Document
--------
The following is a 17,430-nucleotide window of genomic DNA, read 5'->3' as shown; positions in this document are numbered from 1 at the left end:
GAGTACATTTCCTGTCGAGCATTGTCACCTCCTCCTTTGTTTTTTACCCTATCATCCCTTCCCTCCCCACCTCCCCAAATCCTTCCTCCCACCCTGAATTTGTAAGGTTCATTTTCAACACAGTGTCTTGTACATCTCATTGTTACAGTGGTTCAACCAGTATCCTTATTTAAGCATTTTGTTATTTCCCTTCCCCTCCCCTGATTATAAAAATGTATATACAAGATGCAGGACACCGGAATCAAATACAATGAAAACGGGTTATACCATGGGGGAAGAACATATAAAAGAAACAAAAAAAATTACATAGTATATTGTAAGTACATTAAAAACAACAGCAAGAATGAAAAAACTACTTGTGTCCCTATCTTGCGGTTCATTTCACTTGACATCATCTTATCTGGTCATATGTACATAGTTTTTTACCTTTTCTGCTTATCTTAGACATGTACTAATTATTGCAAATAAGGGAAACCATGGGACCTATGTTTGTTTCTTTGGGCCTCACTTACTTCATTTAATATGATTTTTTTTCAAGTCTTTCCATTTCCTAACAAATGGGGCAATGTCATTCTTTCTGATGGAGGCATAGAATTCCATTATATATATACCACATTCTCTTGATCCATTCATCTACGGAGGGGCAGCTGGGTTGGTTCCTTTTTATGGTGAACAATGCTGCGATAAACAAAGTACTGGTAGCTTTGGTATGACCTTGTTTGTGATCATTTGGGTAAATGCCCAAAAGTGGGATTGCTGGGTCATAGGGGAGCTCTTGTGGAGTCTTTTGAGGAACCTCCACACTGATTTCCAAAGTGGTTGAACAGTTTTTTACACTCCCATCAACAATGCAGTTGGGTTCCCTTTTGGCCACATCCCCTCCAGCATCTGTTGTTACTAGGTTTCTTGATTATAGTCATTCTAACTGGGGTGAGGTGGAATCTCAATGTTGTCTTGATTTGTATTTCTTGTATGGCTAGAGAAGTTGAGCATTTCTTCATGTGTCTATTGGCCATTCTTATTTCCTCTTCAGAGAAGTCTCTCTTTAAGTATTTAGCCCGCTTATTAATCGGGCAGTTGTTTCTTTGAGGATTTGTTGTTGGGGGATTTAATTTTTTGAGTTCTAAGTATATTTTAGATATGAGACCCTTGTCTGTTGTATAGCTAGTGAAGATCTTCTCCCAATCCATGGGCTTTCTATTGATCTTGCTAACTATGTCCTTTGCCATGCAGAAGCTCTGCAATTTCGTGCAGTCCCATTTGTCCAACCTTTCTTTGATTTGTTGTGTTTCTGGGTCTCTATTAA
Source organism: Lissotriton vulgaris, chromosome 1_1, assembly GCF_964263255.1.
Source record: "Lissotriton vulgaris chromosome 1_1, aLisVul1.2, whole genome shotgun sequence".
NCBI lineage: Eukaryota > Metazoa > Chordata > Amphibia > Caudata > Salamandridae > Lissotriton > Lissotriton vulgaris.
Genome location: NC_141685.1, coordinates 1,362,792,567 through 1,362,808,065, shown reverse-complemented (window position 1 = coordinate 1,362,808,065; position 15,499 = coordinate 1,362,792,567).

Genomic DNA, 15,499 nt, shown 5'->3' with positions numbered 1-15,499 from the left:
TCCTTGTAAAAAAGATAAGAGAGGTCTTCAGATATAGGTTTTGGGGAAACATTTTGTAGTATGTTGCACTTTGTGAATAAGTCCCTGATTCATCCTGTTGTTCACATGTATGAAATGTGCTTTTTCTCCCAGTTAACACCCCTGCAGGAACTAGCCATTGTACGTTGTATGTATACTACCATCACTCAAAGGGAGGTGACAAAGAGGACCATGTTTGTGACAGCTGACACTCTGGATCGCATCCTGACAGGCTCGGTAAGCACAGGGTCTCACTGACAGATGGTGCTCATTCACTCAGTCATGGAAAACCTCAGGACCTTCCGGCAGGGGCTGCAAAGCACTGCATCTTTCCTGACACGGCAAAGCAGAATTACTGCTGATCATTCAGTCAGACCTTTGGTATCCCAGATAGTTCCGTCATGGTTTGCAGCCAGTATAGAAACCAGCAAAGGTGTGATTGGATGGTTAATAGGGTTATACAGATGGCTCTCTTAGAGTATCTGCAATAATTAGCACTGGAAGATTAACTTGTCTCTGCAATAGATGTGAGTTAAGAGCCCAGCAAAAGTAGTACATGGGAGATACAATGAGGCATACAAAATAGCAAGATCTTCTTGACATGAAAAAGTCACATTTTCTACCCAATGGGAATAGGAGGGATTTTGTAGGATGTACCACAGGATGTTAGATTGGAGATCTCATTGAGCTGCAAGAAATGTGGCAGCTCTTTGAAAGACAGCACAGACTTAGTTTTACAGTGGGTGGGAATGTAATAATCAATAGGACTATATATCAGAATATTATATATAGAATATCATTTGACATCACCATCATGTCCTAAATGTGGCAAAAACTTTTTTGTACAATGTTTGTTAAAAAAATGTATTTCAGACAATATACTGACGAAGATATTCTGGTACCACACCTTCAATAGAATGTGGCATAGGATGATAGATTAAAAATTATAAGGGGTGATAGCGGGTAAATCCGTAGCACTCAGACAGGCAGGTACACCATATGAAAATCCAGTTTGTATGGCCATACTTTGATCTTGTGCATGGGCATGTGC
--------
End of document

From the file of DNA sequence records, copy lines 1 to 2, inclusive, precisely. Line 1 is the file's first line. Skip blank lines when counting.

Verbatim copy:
The following is a 17,430-nucleotide window of genomic DNA, read 5'->3' as shown; positions in this document are numbered from 1 at the left end:
GAGTACATTTCCTGTCGAGCATTGTCACCTCCTCCTTTGTTTTTTACCCTATCATCCCTTCCCTCCCCACCTCCCCAAATCCTTCCTCCCACCCTGAATTTGTAAGGTTCATTTTCAACACAGTGTCTTGTACATCTCATTGTTACAGTGGTTCAACCAGTATCCTTATTTAAGCATTTTGTTATTTCCCTTCCCCTCCCCTGATTATAAAAATGTATATACAAGATGCAGGACACCGGAATCAAATACAATGAAAACGGGTTATACCATGGGGGAAGAACATATAAAAGAAACAAAAAAAATTACATAGTATATTGTAAGTACATTAAAAACAACAGCAAGAATGAAAAAACTACTTGTGTCCCTATCTTGCGGTTCATTTCACTTGACATCATCTTATCTGGTCATATGTACATAGTTTTTTACCTTTTCTGCTTATCTTAGACATGTACTAATTATTGCAAATAAGGGAAACCATGGGACCTATGTTTGTTTCTTTGGGCCTCACTTACTTCATTTAATATGATTTTTTTTCAAGTCTTTCCATTTCCTAACAAATGGGGCAATGTCATTCTTTCTGATGGAGGCATAGAATTCCATTATATATATACCACATTCTCTTGATCCATTCATCTACGGAGGGGCAGCTGGGTTGGTTCCTTTTTATGGTGAACAATGCTGCGATAAACAAAGTACTGGTAGCTTTGGTATGACCTTGTTTGTGATCATTTGGGTAAATGCCCAAAAGTGGGATTGCTGGGTCATAGGGGAGCTCTTGTGGAGTCTTTTGAGGAACCTCCACACTGATTTCCAAAGTGGTTGAACAGTTTTTTACACTCCCATCAACAATGCAGTTGGGTTCCCTTTTGGCCACATCCCCTCCAGCATCTGTTGTTACTAGGTTTCTTGATTATAGTCATTCTAACTGGGGTGAGGTGGAATCTCAATGTTGTCTTGATTTGTATTTCTTGTATGGCTAGAGAAGTTGAGCATTTCTTCATGTGTCTATTGGCCATTCTTATTTCCTCTTCAGAGAAGTCTCTCTTTAAGTATTTAGCCCGCTTATTAATCGGGCAGTTGTTTCTTTGAGGATTTGTTGTTGGGGGATTTAATTTTTTGAGTTCTAAGTATATTTTAGATATGAGACCCTTGTCTGTTGTATAGCTAGTGAAGATCTTCTCCCAATCCATGGGCTTTCTATTGATCTTGCTAACTATGTCCTTTGCCATGCAGAAGCTCTGCAATTTCGTGCAGTCCCATTTGTCCAACCTTTCTTTGATTTGTTGTGTTTCTGGGTCTCTATTAA